Currently, my /home/johnlawrie/.gdbinit file contains simply
set auto-load safe-path /usr/local/go/

I have also tried using
add-auto-load-safe-path /usr/local/go/src/pkg/runtime/runtime-gdb.py
and
add-auto-load-safe-path /usr/local/go/src/pkg/

None of the options have changed the result. I'm using goclipse and I have version Luna (4.4.0). My gdb is version 7.7 if any of that helps.

Thanks in advance
John Lawrie

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Keith Rarick | 23 Jul 22:28 2014
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UseAllFiles in go list -json

There's a godep bug, https://github.com/tools/godep/issues/84, that
is, in principle, straightforward to fix. It needs to consider all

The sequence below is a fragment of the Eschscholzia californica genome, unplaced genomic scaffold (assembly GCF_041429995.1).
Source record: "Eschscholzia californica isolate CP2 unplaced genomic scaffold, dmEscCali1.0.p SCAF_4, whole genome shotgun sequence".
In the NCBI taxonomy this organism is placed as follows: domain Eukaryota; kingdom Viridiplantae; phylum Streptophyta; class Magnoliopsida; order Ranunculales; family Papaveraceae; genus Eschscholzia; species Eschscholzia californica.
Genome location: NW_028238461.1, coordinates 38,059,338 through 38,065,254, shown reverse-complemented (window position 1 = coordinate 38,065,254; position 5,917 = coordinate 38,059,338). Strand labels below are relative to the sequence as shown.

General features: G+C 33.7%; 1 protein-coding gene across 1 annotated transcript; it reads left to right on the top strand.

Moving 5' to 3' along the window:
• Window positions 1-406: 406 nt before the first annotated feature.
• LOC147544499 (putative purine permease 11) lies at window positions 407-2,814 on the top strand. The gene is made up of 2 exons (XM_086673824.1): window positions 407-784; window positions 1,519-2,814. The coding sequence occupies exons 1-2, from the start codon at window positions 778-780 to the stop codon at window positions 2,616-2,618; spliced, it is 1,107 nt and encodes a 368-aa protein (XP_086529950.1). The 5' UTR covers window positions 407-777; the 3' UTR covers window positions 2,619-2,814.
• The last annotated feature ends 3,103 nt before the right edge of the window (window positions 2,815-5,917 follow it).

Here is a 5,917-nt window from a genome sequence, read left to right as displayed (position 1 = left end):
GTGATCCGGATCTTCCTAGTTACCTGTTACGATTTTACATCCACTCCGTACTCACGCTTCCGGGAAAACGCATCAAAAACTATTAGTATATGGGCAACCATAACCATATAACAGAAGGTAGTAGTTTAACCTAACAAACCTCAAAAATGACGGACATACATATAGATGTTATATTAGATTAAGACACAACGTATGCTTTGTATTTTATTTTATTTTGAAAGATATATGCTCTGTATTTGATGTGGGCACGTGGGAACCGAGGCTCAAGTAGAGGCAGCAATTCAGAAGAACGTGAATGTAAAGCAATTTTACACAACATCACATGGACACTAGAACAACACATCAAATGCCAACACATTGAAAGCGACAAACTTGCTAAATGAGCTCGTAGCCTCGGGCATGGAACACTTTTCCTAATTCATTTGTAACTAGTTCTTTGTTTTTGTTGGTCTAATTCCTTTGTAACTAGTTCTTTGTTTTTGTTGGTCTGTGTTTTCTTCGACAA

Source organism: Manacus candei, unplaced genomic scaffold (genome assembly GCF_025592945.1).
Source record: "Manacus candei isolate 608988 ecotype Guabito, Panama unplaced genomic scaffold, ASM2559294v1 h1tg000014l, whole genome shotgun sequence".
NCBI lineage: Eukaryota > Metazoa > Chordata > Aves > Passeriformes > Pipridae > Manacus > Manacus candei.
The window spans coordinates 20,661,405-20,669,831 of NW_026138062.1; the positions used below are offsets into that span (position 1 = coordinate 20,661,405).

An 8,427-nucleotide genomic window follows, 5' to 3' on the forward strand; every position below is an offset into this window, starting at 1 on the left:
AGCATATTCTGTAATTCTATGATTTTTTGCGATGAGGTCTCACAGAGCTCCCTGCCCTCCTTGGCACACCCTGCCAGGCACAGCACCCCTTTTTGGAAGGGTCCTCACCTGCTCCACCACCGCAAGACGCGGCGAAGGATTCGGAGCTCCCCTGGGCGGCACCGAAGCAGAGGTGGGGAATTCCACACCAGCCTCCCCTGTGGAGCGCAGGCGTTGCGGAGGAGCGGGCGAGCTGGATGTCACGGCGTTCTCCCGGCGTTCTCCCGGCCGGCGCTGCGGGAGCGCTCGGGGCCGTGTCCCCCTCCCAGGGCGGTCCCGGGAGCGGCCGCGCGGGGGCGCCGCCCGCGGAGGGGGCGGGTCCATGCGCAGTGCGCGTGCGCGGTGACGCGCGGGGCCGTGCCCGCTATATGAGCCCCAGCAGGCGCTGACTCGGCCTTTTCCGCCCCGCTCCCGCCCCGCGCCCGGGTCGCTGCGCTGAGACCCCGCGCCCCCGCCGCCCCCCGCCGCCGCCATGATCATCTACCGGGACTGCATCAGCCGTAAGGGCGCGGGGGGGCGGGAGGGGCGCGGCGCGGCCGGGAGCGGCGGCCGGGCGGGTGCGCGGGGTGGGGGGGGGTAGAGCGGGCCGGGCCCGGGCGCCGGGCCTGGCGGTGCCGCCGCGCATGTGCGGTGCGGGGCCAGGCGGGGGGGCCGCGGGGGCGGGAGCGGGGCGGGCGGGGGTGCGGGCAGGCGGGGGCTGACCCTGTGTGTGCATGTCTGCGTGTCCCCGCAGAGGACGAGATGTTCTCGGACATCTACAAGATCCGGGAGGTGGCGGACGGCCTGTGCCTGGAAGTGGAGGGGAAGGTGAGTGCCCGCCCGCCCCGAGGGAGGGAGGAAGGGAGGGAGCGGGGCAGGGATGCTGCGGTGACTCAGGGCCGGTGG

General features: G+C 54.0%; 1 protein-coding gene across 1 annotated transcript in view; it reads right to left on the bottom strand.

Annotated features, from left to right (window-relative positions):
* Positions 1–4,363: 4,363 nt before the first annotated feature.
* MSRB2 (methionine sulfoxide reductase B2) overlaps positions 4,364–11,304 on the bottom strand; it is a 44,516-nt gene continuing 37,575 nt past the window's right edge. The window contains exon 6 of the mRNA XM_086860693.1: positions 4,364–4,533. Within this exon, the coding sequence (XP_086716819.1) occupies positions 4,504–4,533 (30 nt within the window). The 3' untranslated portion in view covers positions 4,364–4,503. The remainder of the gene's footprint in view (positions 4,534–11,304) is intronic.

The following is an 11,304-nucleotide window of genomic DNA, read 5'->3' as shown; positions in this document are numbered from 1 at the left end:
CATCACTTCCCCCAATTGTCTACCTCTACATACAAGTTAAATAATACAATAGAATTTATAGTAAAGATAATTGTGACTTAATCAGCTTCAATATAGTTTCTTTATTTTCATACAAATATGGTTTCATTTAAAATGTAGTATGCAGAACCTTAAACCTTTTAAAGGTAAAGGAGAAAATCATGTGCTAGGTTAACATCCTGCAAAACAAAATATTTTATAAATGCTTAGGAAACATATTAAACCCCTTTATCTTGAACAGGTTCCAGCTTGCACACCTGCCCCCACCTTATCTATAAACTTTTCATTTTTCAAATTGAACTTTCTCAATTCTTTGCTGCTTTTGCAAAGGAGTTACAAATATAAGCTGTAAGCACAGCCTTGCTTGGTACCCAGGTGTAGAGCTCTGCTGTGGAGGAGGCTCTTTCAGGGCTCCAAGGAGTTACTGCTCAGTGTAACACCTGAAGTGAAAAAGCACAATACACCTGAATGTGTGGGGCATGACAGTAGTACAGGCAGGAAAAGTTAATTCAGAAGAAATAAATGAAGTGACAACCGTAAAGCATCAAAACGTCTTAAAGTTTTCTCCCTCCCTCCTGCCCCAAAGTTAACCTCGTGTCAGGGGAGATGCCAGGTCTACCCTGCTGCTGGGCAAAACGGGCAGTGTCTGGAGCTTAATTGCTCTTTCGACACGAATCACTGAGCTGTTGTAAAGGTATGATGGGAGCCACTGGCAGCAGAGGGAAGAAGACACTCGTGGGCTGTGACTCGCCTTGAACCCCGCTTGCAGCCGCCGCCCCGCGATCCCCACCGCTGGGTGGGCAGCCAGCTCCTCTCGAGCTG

files, regardless of whether their build constraints are satisfied. My
current approach is to steal the relevant source code from the go tool
(roughly 1000 lines, though I still might be able to cut out a good
chunk of that) so I can set flag UseAllFiles on the build Context. But
two other approaches come to mind:

1. Factor some of the go tool's logic into a package and let godep import that.
2. Expose UseAllFiles as a command line flag in the go tool.

Do either of these sound reasonable? They'd make my life easier, but
either one would increase the interface surface area under maintenance
by the Go team, so I understand if you'd rather avoid it.

Thanks!

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John Lawrie | 23 Jul 22:23 2014
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Trouble getting HandleFunc called.

Hello,

I have a very simple HTTP server that I'm working. It was working well, but now for some reason the handlers don't get called anymore. Even if I have just this simple code, the hello function will not get called when hit it.